Description: The preignition characteristics of the R-2800 cylinder, as effected by fuel consumption, engine operating variables, and spark plug type and condition, were evaluated. The effects on preignition-limited performance of various percentages of aromatics (benzene, toluene, cumene, xylene) in a base fuel of triptane were investigated. Two paraffins (triptane and S + 6.0 ml TEL/gal) and two refinery blends (28-R and 33-R) were preignition rated. The effect of changes in the following engine operating variables on preignition limit was determined: inlet-air temperature, rear spark plug gasket temperature, engine speed, spark advance, tappet clearance, and oil consumption. Preignition limits of the R-2800 cylinder using Champion C34S and C35S and AC-LS86, LS87, and LS88 spark plugs were established and the effect of spark plug deterioration was investigated. No definite trends in preignition-limited indicated mean effective pressure were indicated for aromatics as a class when increased percentages of different aromatics were added to a base fuel of triptane. Three types of fuel (aromatics, paraffins, and refinery blends) showed a preignition range for this cylinder from 65 to 104 percent when based on the performance of S plus 6.0 ml TEL per gallon as 100 percent. The R-2800 cylinder is therefore relatively insensitive to fuel composition when compared to a CFR F-4 engine, which had a pre-ignition range from 72 to 100 percent for the same fuels. Six engine operating variables were investigated with the following results: preignition-limited indicated mean effective pressure decreased, with increases in engine speed, rear spark plug gasket temperature, inlet-air temperature, and spark advance beyond 20 F B.T.C. and was unaffected by rate of oil consumption or by tappet clearance. Spark plugs were rated over a range of preignition-limited indicated mean effective pressure from 200 to 390 pounds per square inch at a fuel-air ratio of 0.07 in the following order ...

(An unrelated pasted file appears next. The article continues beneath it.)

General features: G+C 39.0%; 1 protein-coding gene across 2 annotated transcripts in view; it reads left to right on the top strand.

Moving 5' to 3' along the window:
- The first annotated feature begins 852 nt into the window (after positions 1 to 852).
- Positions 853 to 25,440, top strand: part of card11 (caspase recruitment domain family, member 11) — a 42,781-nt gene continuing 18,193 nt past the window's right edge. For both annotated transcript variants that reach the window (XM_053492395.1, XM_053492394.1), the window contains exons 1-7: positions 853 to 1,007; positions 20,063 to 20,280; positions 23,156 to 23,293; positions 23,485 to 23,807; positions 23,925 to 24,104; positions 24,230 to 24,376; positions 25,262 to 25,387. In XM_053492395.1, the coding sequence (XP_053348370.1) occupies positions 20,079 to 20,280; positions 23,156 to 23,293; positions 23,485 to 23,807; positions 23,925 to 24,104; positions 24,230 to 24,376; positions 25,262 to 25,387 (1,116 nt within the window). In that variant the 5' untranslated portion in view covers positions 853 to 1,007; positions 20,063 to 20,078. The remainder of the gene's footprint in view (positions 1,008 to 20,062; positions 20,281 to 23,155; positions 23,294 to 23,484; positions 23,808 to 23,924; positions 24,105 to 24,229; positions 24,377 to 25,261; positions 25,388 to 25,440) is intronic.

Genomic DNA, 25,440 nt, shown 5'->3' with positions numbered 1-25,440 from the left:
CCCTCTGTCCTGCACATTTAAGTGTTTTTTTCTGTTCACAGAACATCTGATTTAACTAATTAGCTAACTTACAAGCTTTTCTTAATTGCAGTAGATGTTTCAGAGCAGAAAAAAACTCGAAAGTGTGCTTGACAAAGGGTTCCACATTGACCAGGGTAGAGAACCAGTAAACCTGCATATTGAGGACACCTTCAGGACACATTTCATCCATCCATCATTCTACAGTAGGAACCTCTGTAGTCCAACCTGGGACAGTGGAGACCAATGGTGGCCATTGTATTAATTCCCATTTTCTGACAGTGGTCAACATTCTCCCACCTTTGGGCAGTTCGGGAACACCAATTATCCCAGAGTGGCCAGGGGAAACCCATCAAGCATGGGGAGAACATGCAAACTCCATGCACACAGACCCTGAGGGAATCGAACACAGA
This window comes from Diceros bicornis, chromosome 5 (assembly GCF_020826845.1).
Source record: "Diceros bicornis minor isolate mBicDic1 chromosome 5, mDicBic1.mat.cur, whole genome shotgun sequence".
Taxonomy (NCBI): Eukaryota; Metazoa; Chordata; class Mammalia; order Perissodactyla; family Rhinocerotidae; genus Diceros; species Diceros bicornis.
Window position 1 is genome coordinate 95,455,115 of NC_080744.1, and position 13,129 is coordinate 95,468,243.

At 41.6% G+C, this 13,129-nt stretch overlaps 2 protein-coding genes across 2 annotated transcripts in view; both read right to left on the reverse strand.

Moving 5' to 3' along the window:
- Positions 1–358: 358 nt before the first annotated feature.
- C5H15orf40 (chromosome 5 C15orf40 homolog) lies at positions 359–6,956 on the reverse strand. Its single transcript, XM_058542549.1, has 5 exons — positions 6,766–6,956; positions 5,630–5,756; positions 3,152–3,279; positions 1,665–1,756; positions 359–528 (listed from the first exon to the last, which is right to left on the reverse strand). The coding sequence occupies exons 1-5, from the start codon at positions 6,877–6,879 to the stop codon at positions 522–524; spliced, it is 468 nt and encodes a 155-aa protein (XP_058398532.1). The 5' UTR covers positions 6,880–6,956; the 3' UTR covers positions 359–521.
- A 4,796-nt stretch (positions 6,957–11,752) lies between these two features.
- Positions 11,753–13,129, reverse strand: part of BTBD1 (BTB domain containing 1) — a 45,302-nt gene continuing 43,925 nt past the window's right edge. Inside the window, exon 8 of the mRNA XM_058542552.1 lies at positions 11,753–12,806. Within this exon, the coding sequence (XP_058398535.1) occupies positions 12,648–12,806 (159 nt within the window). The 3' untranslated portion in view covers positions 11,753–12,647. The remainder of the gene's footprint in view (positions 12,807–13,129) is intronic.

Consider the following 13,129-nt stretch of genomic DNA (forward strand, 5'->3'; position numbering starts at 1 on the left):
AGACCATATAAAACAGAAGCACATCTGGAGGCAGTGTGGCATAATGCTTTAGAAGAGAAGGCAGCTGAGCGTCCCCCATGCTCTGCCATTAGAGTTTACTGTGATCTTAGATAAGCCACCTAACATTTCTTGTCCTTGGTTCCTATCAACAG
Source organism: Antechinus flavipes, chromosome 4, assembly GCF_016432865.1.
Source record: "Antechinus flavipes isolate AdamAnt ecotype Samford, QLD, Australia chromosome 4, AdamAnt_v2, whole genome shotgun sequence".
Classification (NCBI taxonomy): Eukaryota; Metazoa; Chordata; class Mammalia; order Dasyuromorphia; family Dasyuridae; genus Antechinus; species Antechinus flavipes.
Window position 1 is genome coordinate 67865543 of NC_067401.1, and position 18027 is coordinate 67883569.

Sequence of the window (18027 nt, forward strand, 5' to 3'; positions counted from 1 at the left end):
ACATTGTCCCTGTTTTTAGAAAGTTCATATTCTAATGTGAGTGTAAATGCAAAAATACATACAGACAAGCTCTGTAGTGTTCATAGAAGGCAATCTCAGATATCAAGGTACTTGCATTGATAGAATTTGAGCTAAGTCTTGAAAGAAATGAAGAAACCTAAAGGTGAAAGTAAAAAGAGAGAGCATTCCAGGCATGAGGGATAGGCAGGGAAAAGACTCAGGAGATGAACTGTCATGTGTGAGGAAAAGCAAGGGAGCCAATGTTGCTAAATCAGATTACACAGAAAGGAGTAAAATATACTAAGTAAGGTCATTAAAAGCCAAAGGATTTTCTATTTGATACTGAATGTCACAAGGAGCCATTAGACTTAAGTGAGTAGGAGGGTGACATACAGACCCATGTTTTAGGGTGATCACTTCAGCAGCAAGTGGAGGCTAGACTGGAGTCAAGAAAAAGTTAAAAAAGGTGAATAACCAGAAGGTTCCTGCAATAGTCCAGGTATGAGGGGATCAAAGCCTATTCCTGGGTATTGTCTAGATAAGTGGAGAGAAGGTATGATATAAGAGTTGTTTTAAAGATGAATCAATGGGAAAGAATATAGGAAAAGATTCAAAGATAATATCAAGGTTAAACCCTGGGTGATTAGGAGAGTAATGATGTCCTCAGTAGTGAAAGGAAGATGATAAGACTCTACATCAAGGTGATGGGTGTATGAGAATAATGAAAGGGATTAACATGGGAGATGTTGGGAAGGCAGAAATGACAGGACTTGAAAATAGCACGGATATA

Date: November 15, 1946
Creator: Pfender, John F.
Item Type: Report
Partner: UNT Libraries Government Documents Department

Effects of Wing Flaps and Wing Duct Inlet on the Lift and Stalling Characteristics of a 1/4-Scale Partial-Span Model of the Republic XF-12 Airplane in the Langley 19-Foot Pressure Tunnel

Description: An investigation was conducted in the Langley 19-foot pressure tunnel to determine the lift, drag, pitching-moment and stalling characteristics fo a 1/4 -scale partial-span model of the left wing of the Republic XF-12 airplane. The effects of a duct inlet, located between the nacelles at the leading edge of the wing, on those characteristics were also investigated. The Reynolds numbers for the investigation covered a range from 4,500,000 to 8,600,000. The results of the investigation indicated that maximum lift coefficients of 1.36, 1.71, and 2.11 were measured on the model with flaps neutral and deflected 20 deg and 55 deg, respectively at a Reynolds number of 8,600,000. When the duct inlet was replaced by a basic airfoil nose the flap-neutral maximum-lift coefficient was increased from 1.36 to 1.41. The results also showed that at maximum lift with flaps neutral or deflected 55 deg. most of the area between the nacelles were stalled while only small areas on other portions of the model were stalled; when the duct inlet was replaced by the basic airfoil nose the stall was delayed to a slightly higher angle of attack but the nature of the stall was relatively unaffected.
Date: November 18, 1946
Creator: Graham, Robert R.; Martina, Albert P. & Salmi, Reino J.
Item Type: Report
Partner: UNT Libraries Government Documents Department

Performance of 19XB-2A Gas Turbine, 1, Effect of Pressure Ratio and Inlet Pressure on Turbine Performance for an Inlet Temperature of 800 degree R